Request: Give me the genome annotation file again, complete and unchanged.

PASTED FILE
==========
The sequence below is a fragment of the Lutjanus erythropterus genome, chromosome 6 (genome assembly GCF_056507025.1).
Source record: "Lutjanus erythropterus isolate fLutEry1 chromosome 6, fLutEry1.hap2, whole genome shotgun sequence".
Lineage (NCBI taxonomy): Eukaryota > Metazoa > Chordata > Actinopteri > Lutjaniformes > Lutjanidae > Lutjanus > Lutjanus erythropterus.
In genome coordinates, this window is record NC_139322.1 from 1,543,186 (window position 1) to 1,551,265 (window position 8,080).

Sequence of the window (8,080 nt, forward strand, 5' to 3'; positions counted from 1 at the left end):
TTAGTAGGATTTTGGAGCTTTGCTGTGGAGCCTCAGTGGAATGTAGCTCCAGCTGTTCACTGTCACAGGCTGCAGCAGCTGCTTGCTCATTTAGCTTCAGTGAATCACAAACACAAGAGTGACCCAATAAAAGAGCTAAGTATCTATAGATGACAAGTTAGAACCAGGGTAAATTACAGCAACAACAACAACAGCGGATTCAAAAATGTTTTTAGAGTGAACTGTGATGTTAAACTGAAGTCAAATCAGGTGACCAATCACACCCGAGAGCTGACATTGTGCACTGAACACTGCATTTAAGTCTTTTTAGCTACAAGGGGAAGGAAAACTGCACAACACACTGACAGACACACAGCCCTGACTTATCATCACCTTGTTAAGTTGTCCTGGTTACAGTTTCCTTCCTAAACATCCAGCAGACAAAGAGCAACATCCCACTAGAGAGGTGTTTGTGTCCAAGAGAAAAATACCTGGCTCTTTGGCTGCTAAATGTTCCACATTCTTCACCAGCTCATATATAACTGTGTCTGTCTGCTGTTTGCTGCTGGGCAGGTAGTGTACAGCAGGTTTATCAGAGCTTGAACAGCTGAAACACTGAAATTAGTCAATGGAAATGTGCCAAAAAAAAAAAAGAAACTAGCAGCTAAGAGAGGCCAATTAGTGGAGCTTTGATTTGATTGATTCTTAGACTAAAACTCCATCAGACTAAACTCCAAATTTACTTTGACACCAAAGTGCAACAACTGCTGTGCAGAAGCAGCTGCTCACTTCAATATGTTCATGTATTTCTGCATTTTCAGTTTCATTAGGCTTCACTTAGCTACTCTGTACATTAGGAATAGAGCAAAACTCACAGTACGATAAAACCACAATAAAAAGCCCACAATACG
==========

The sequence below is a fragment of the Lutjanus erythropterus genome, chromosome 6 (genome assembly GCF_056507025.1).
Source record: "Lutjanus erythropterus isolate fLutEry1 chromosome 6, fLutEry1.hap2, whole genome shotgun sequence".
Lineage (NCBI taxonomy): Eukaryota > Metazoa > Chordata > Actinopteri > Lutjaniformes > Lutjanidae > Lutjanus > Lutjanus erythropterus.
In genome coordinates, this window is record NC_139322.1 from 1,543,186 (window position 1) to 1,551,265 (window position 8,080).

Sequence of the window (8,080 nt, forward strand, 5' to 3'; positions counted from 1 at the left end):
TTAGTAGGATTTTGGAGCTTTGCTGTGGAGCCTCAGTGGAATGTAGCTCCAGCTGTTCACTGTCACAGGCTGCAGCAGCTGCTTGCTCATTTAGCTTCAGTGAATCACAAACACAAGAGTGACCCAATAAAAGAGCTAAGTATCTATAGATGACAAGTTAGAACCAGGGTAAATTACAGCAACAACAACAACAGCGGATTCAAAAATGTTTTTAGAGTGAACTGTGATGTTAAACTGAAGTCAAATCAGGTGACCAATCACACCCGAGAGCTGACATTGTGCACTGAACACTGCATTTAAGTCTTTTTAGCTACAAGGGGAAGGAAAACTGCACAACACACTGACAGACACACAGCCCTGACTTATCATCACCTTGTTAAGTTGTCCTGGTTACAGTTTCCTTCCTAAACATCCAGCAGACAAAGAGCAACATCCCACTAGAGAGGTGTTTGTGTCCAAGAGAAAAATACCTGGCTCTTTGGCTGCTAAATGTTCCACATTCTTCACCAGCTCATATATAACTGTGTCTGTCTGCTGTTTGCTGCTGGGCAGGTAGTGTACAGCAGGTTTATCAGAGCTTGAACAGCTGAAACACTGAAATTAGTCAATGGAAATGTGCCAAAAAAAAAAAAGAAACTAGCAGCTAAGAGAGGCCAATTAGTGGAGCTTTGATTTGATTGATTCTTAGACTAAAACTCCATCAGACTAAACTCCAAATTTACTTTGACACCAAAGTGCAACAACTGCTGTGCAGAAGCAGCTGCTCACTTCAATATGTTCATGTATTTCTGCATTTTCAGTTTCATTAGGCTTCACTTAGCTACTCTGTACATTAGGAATAGAGCAAAACTCACAGTACGATAAAACCACAATAAAAAGCCCACAATACG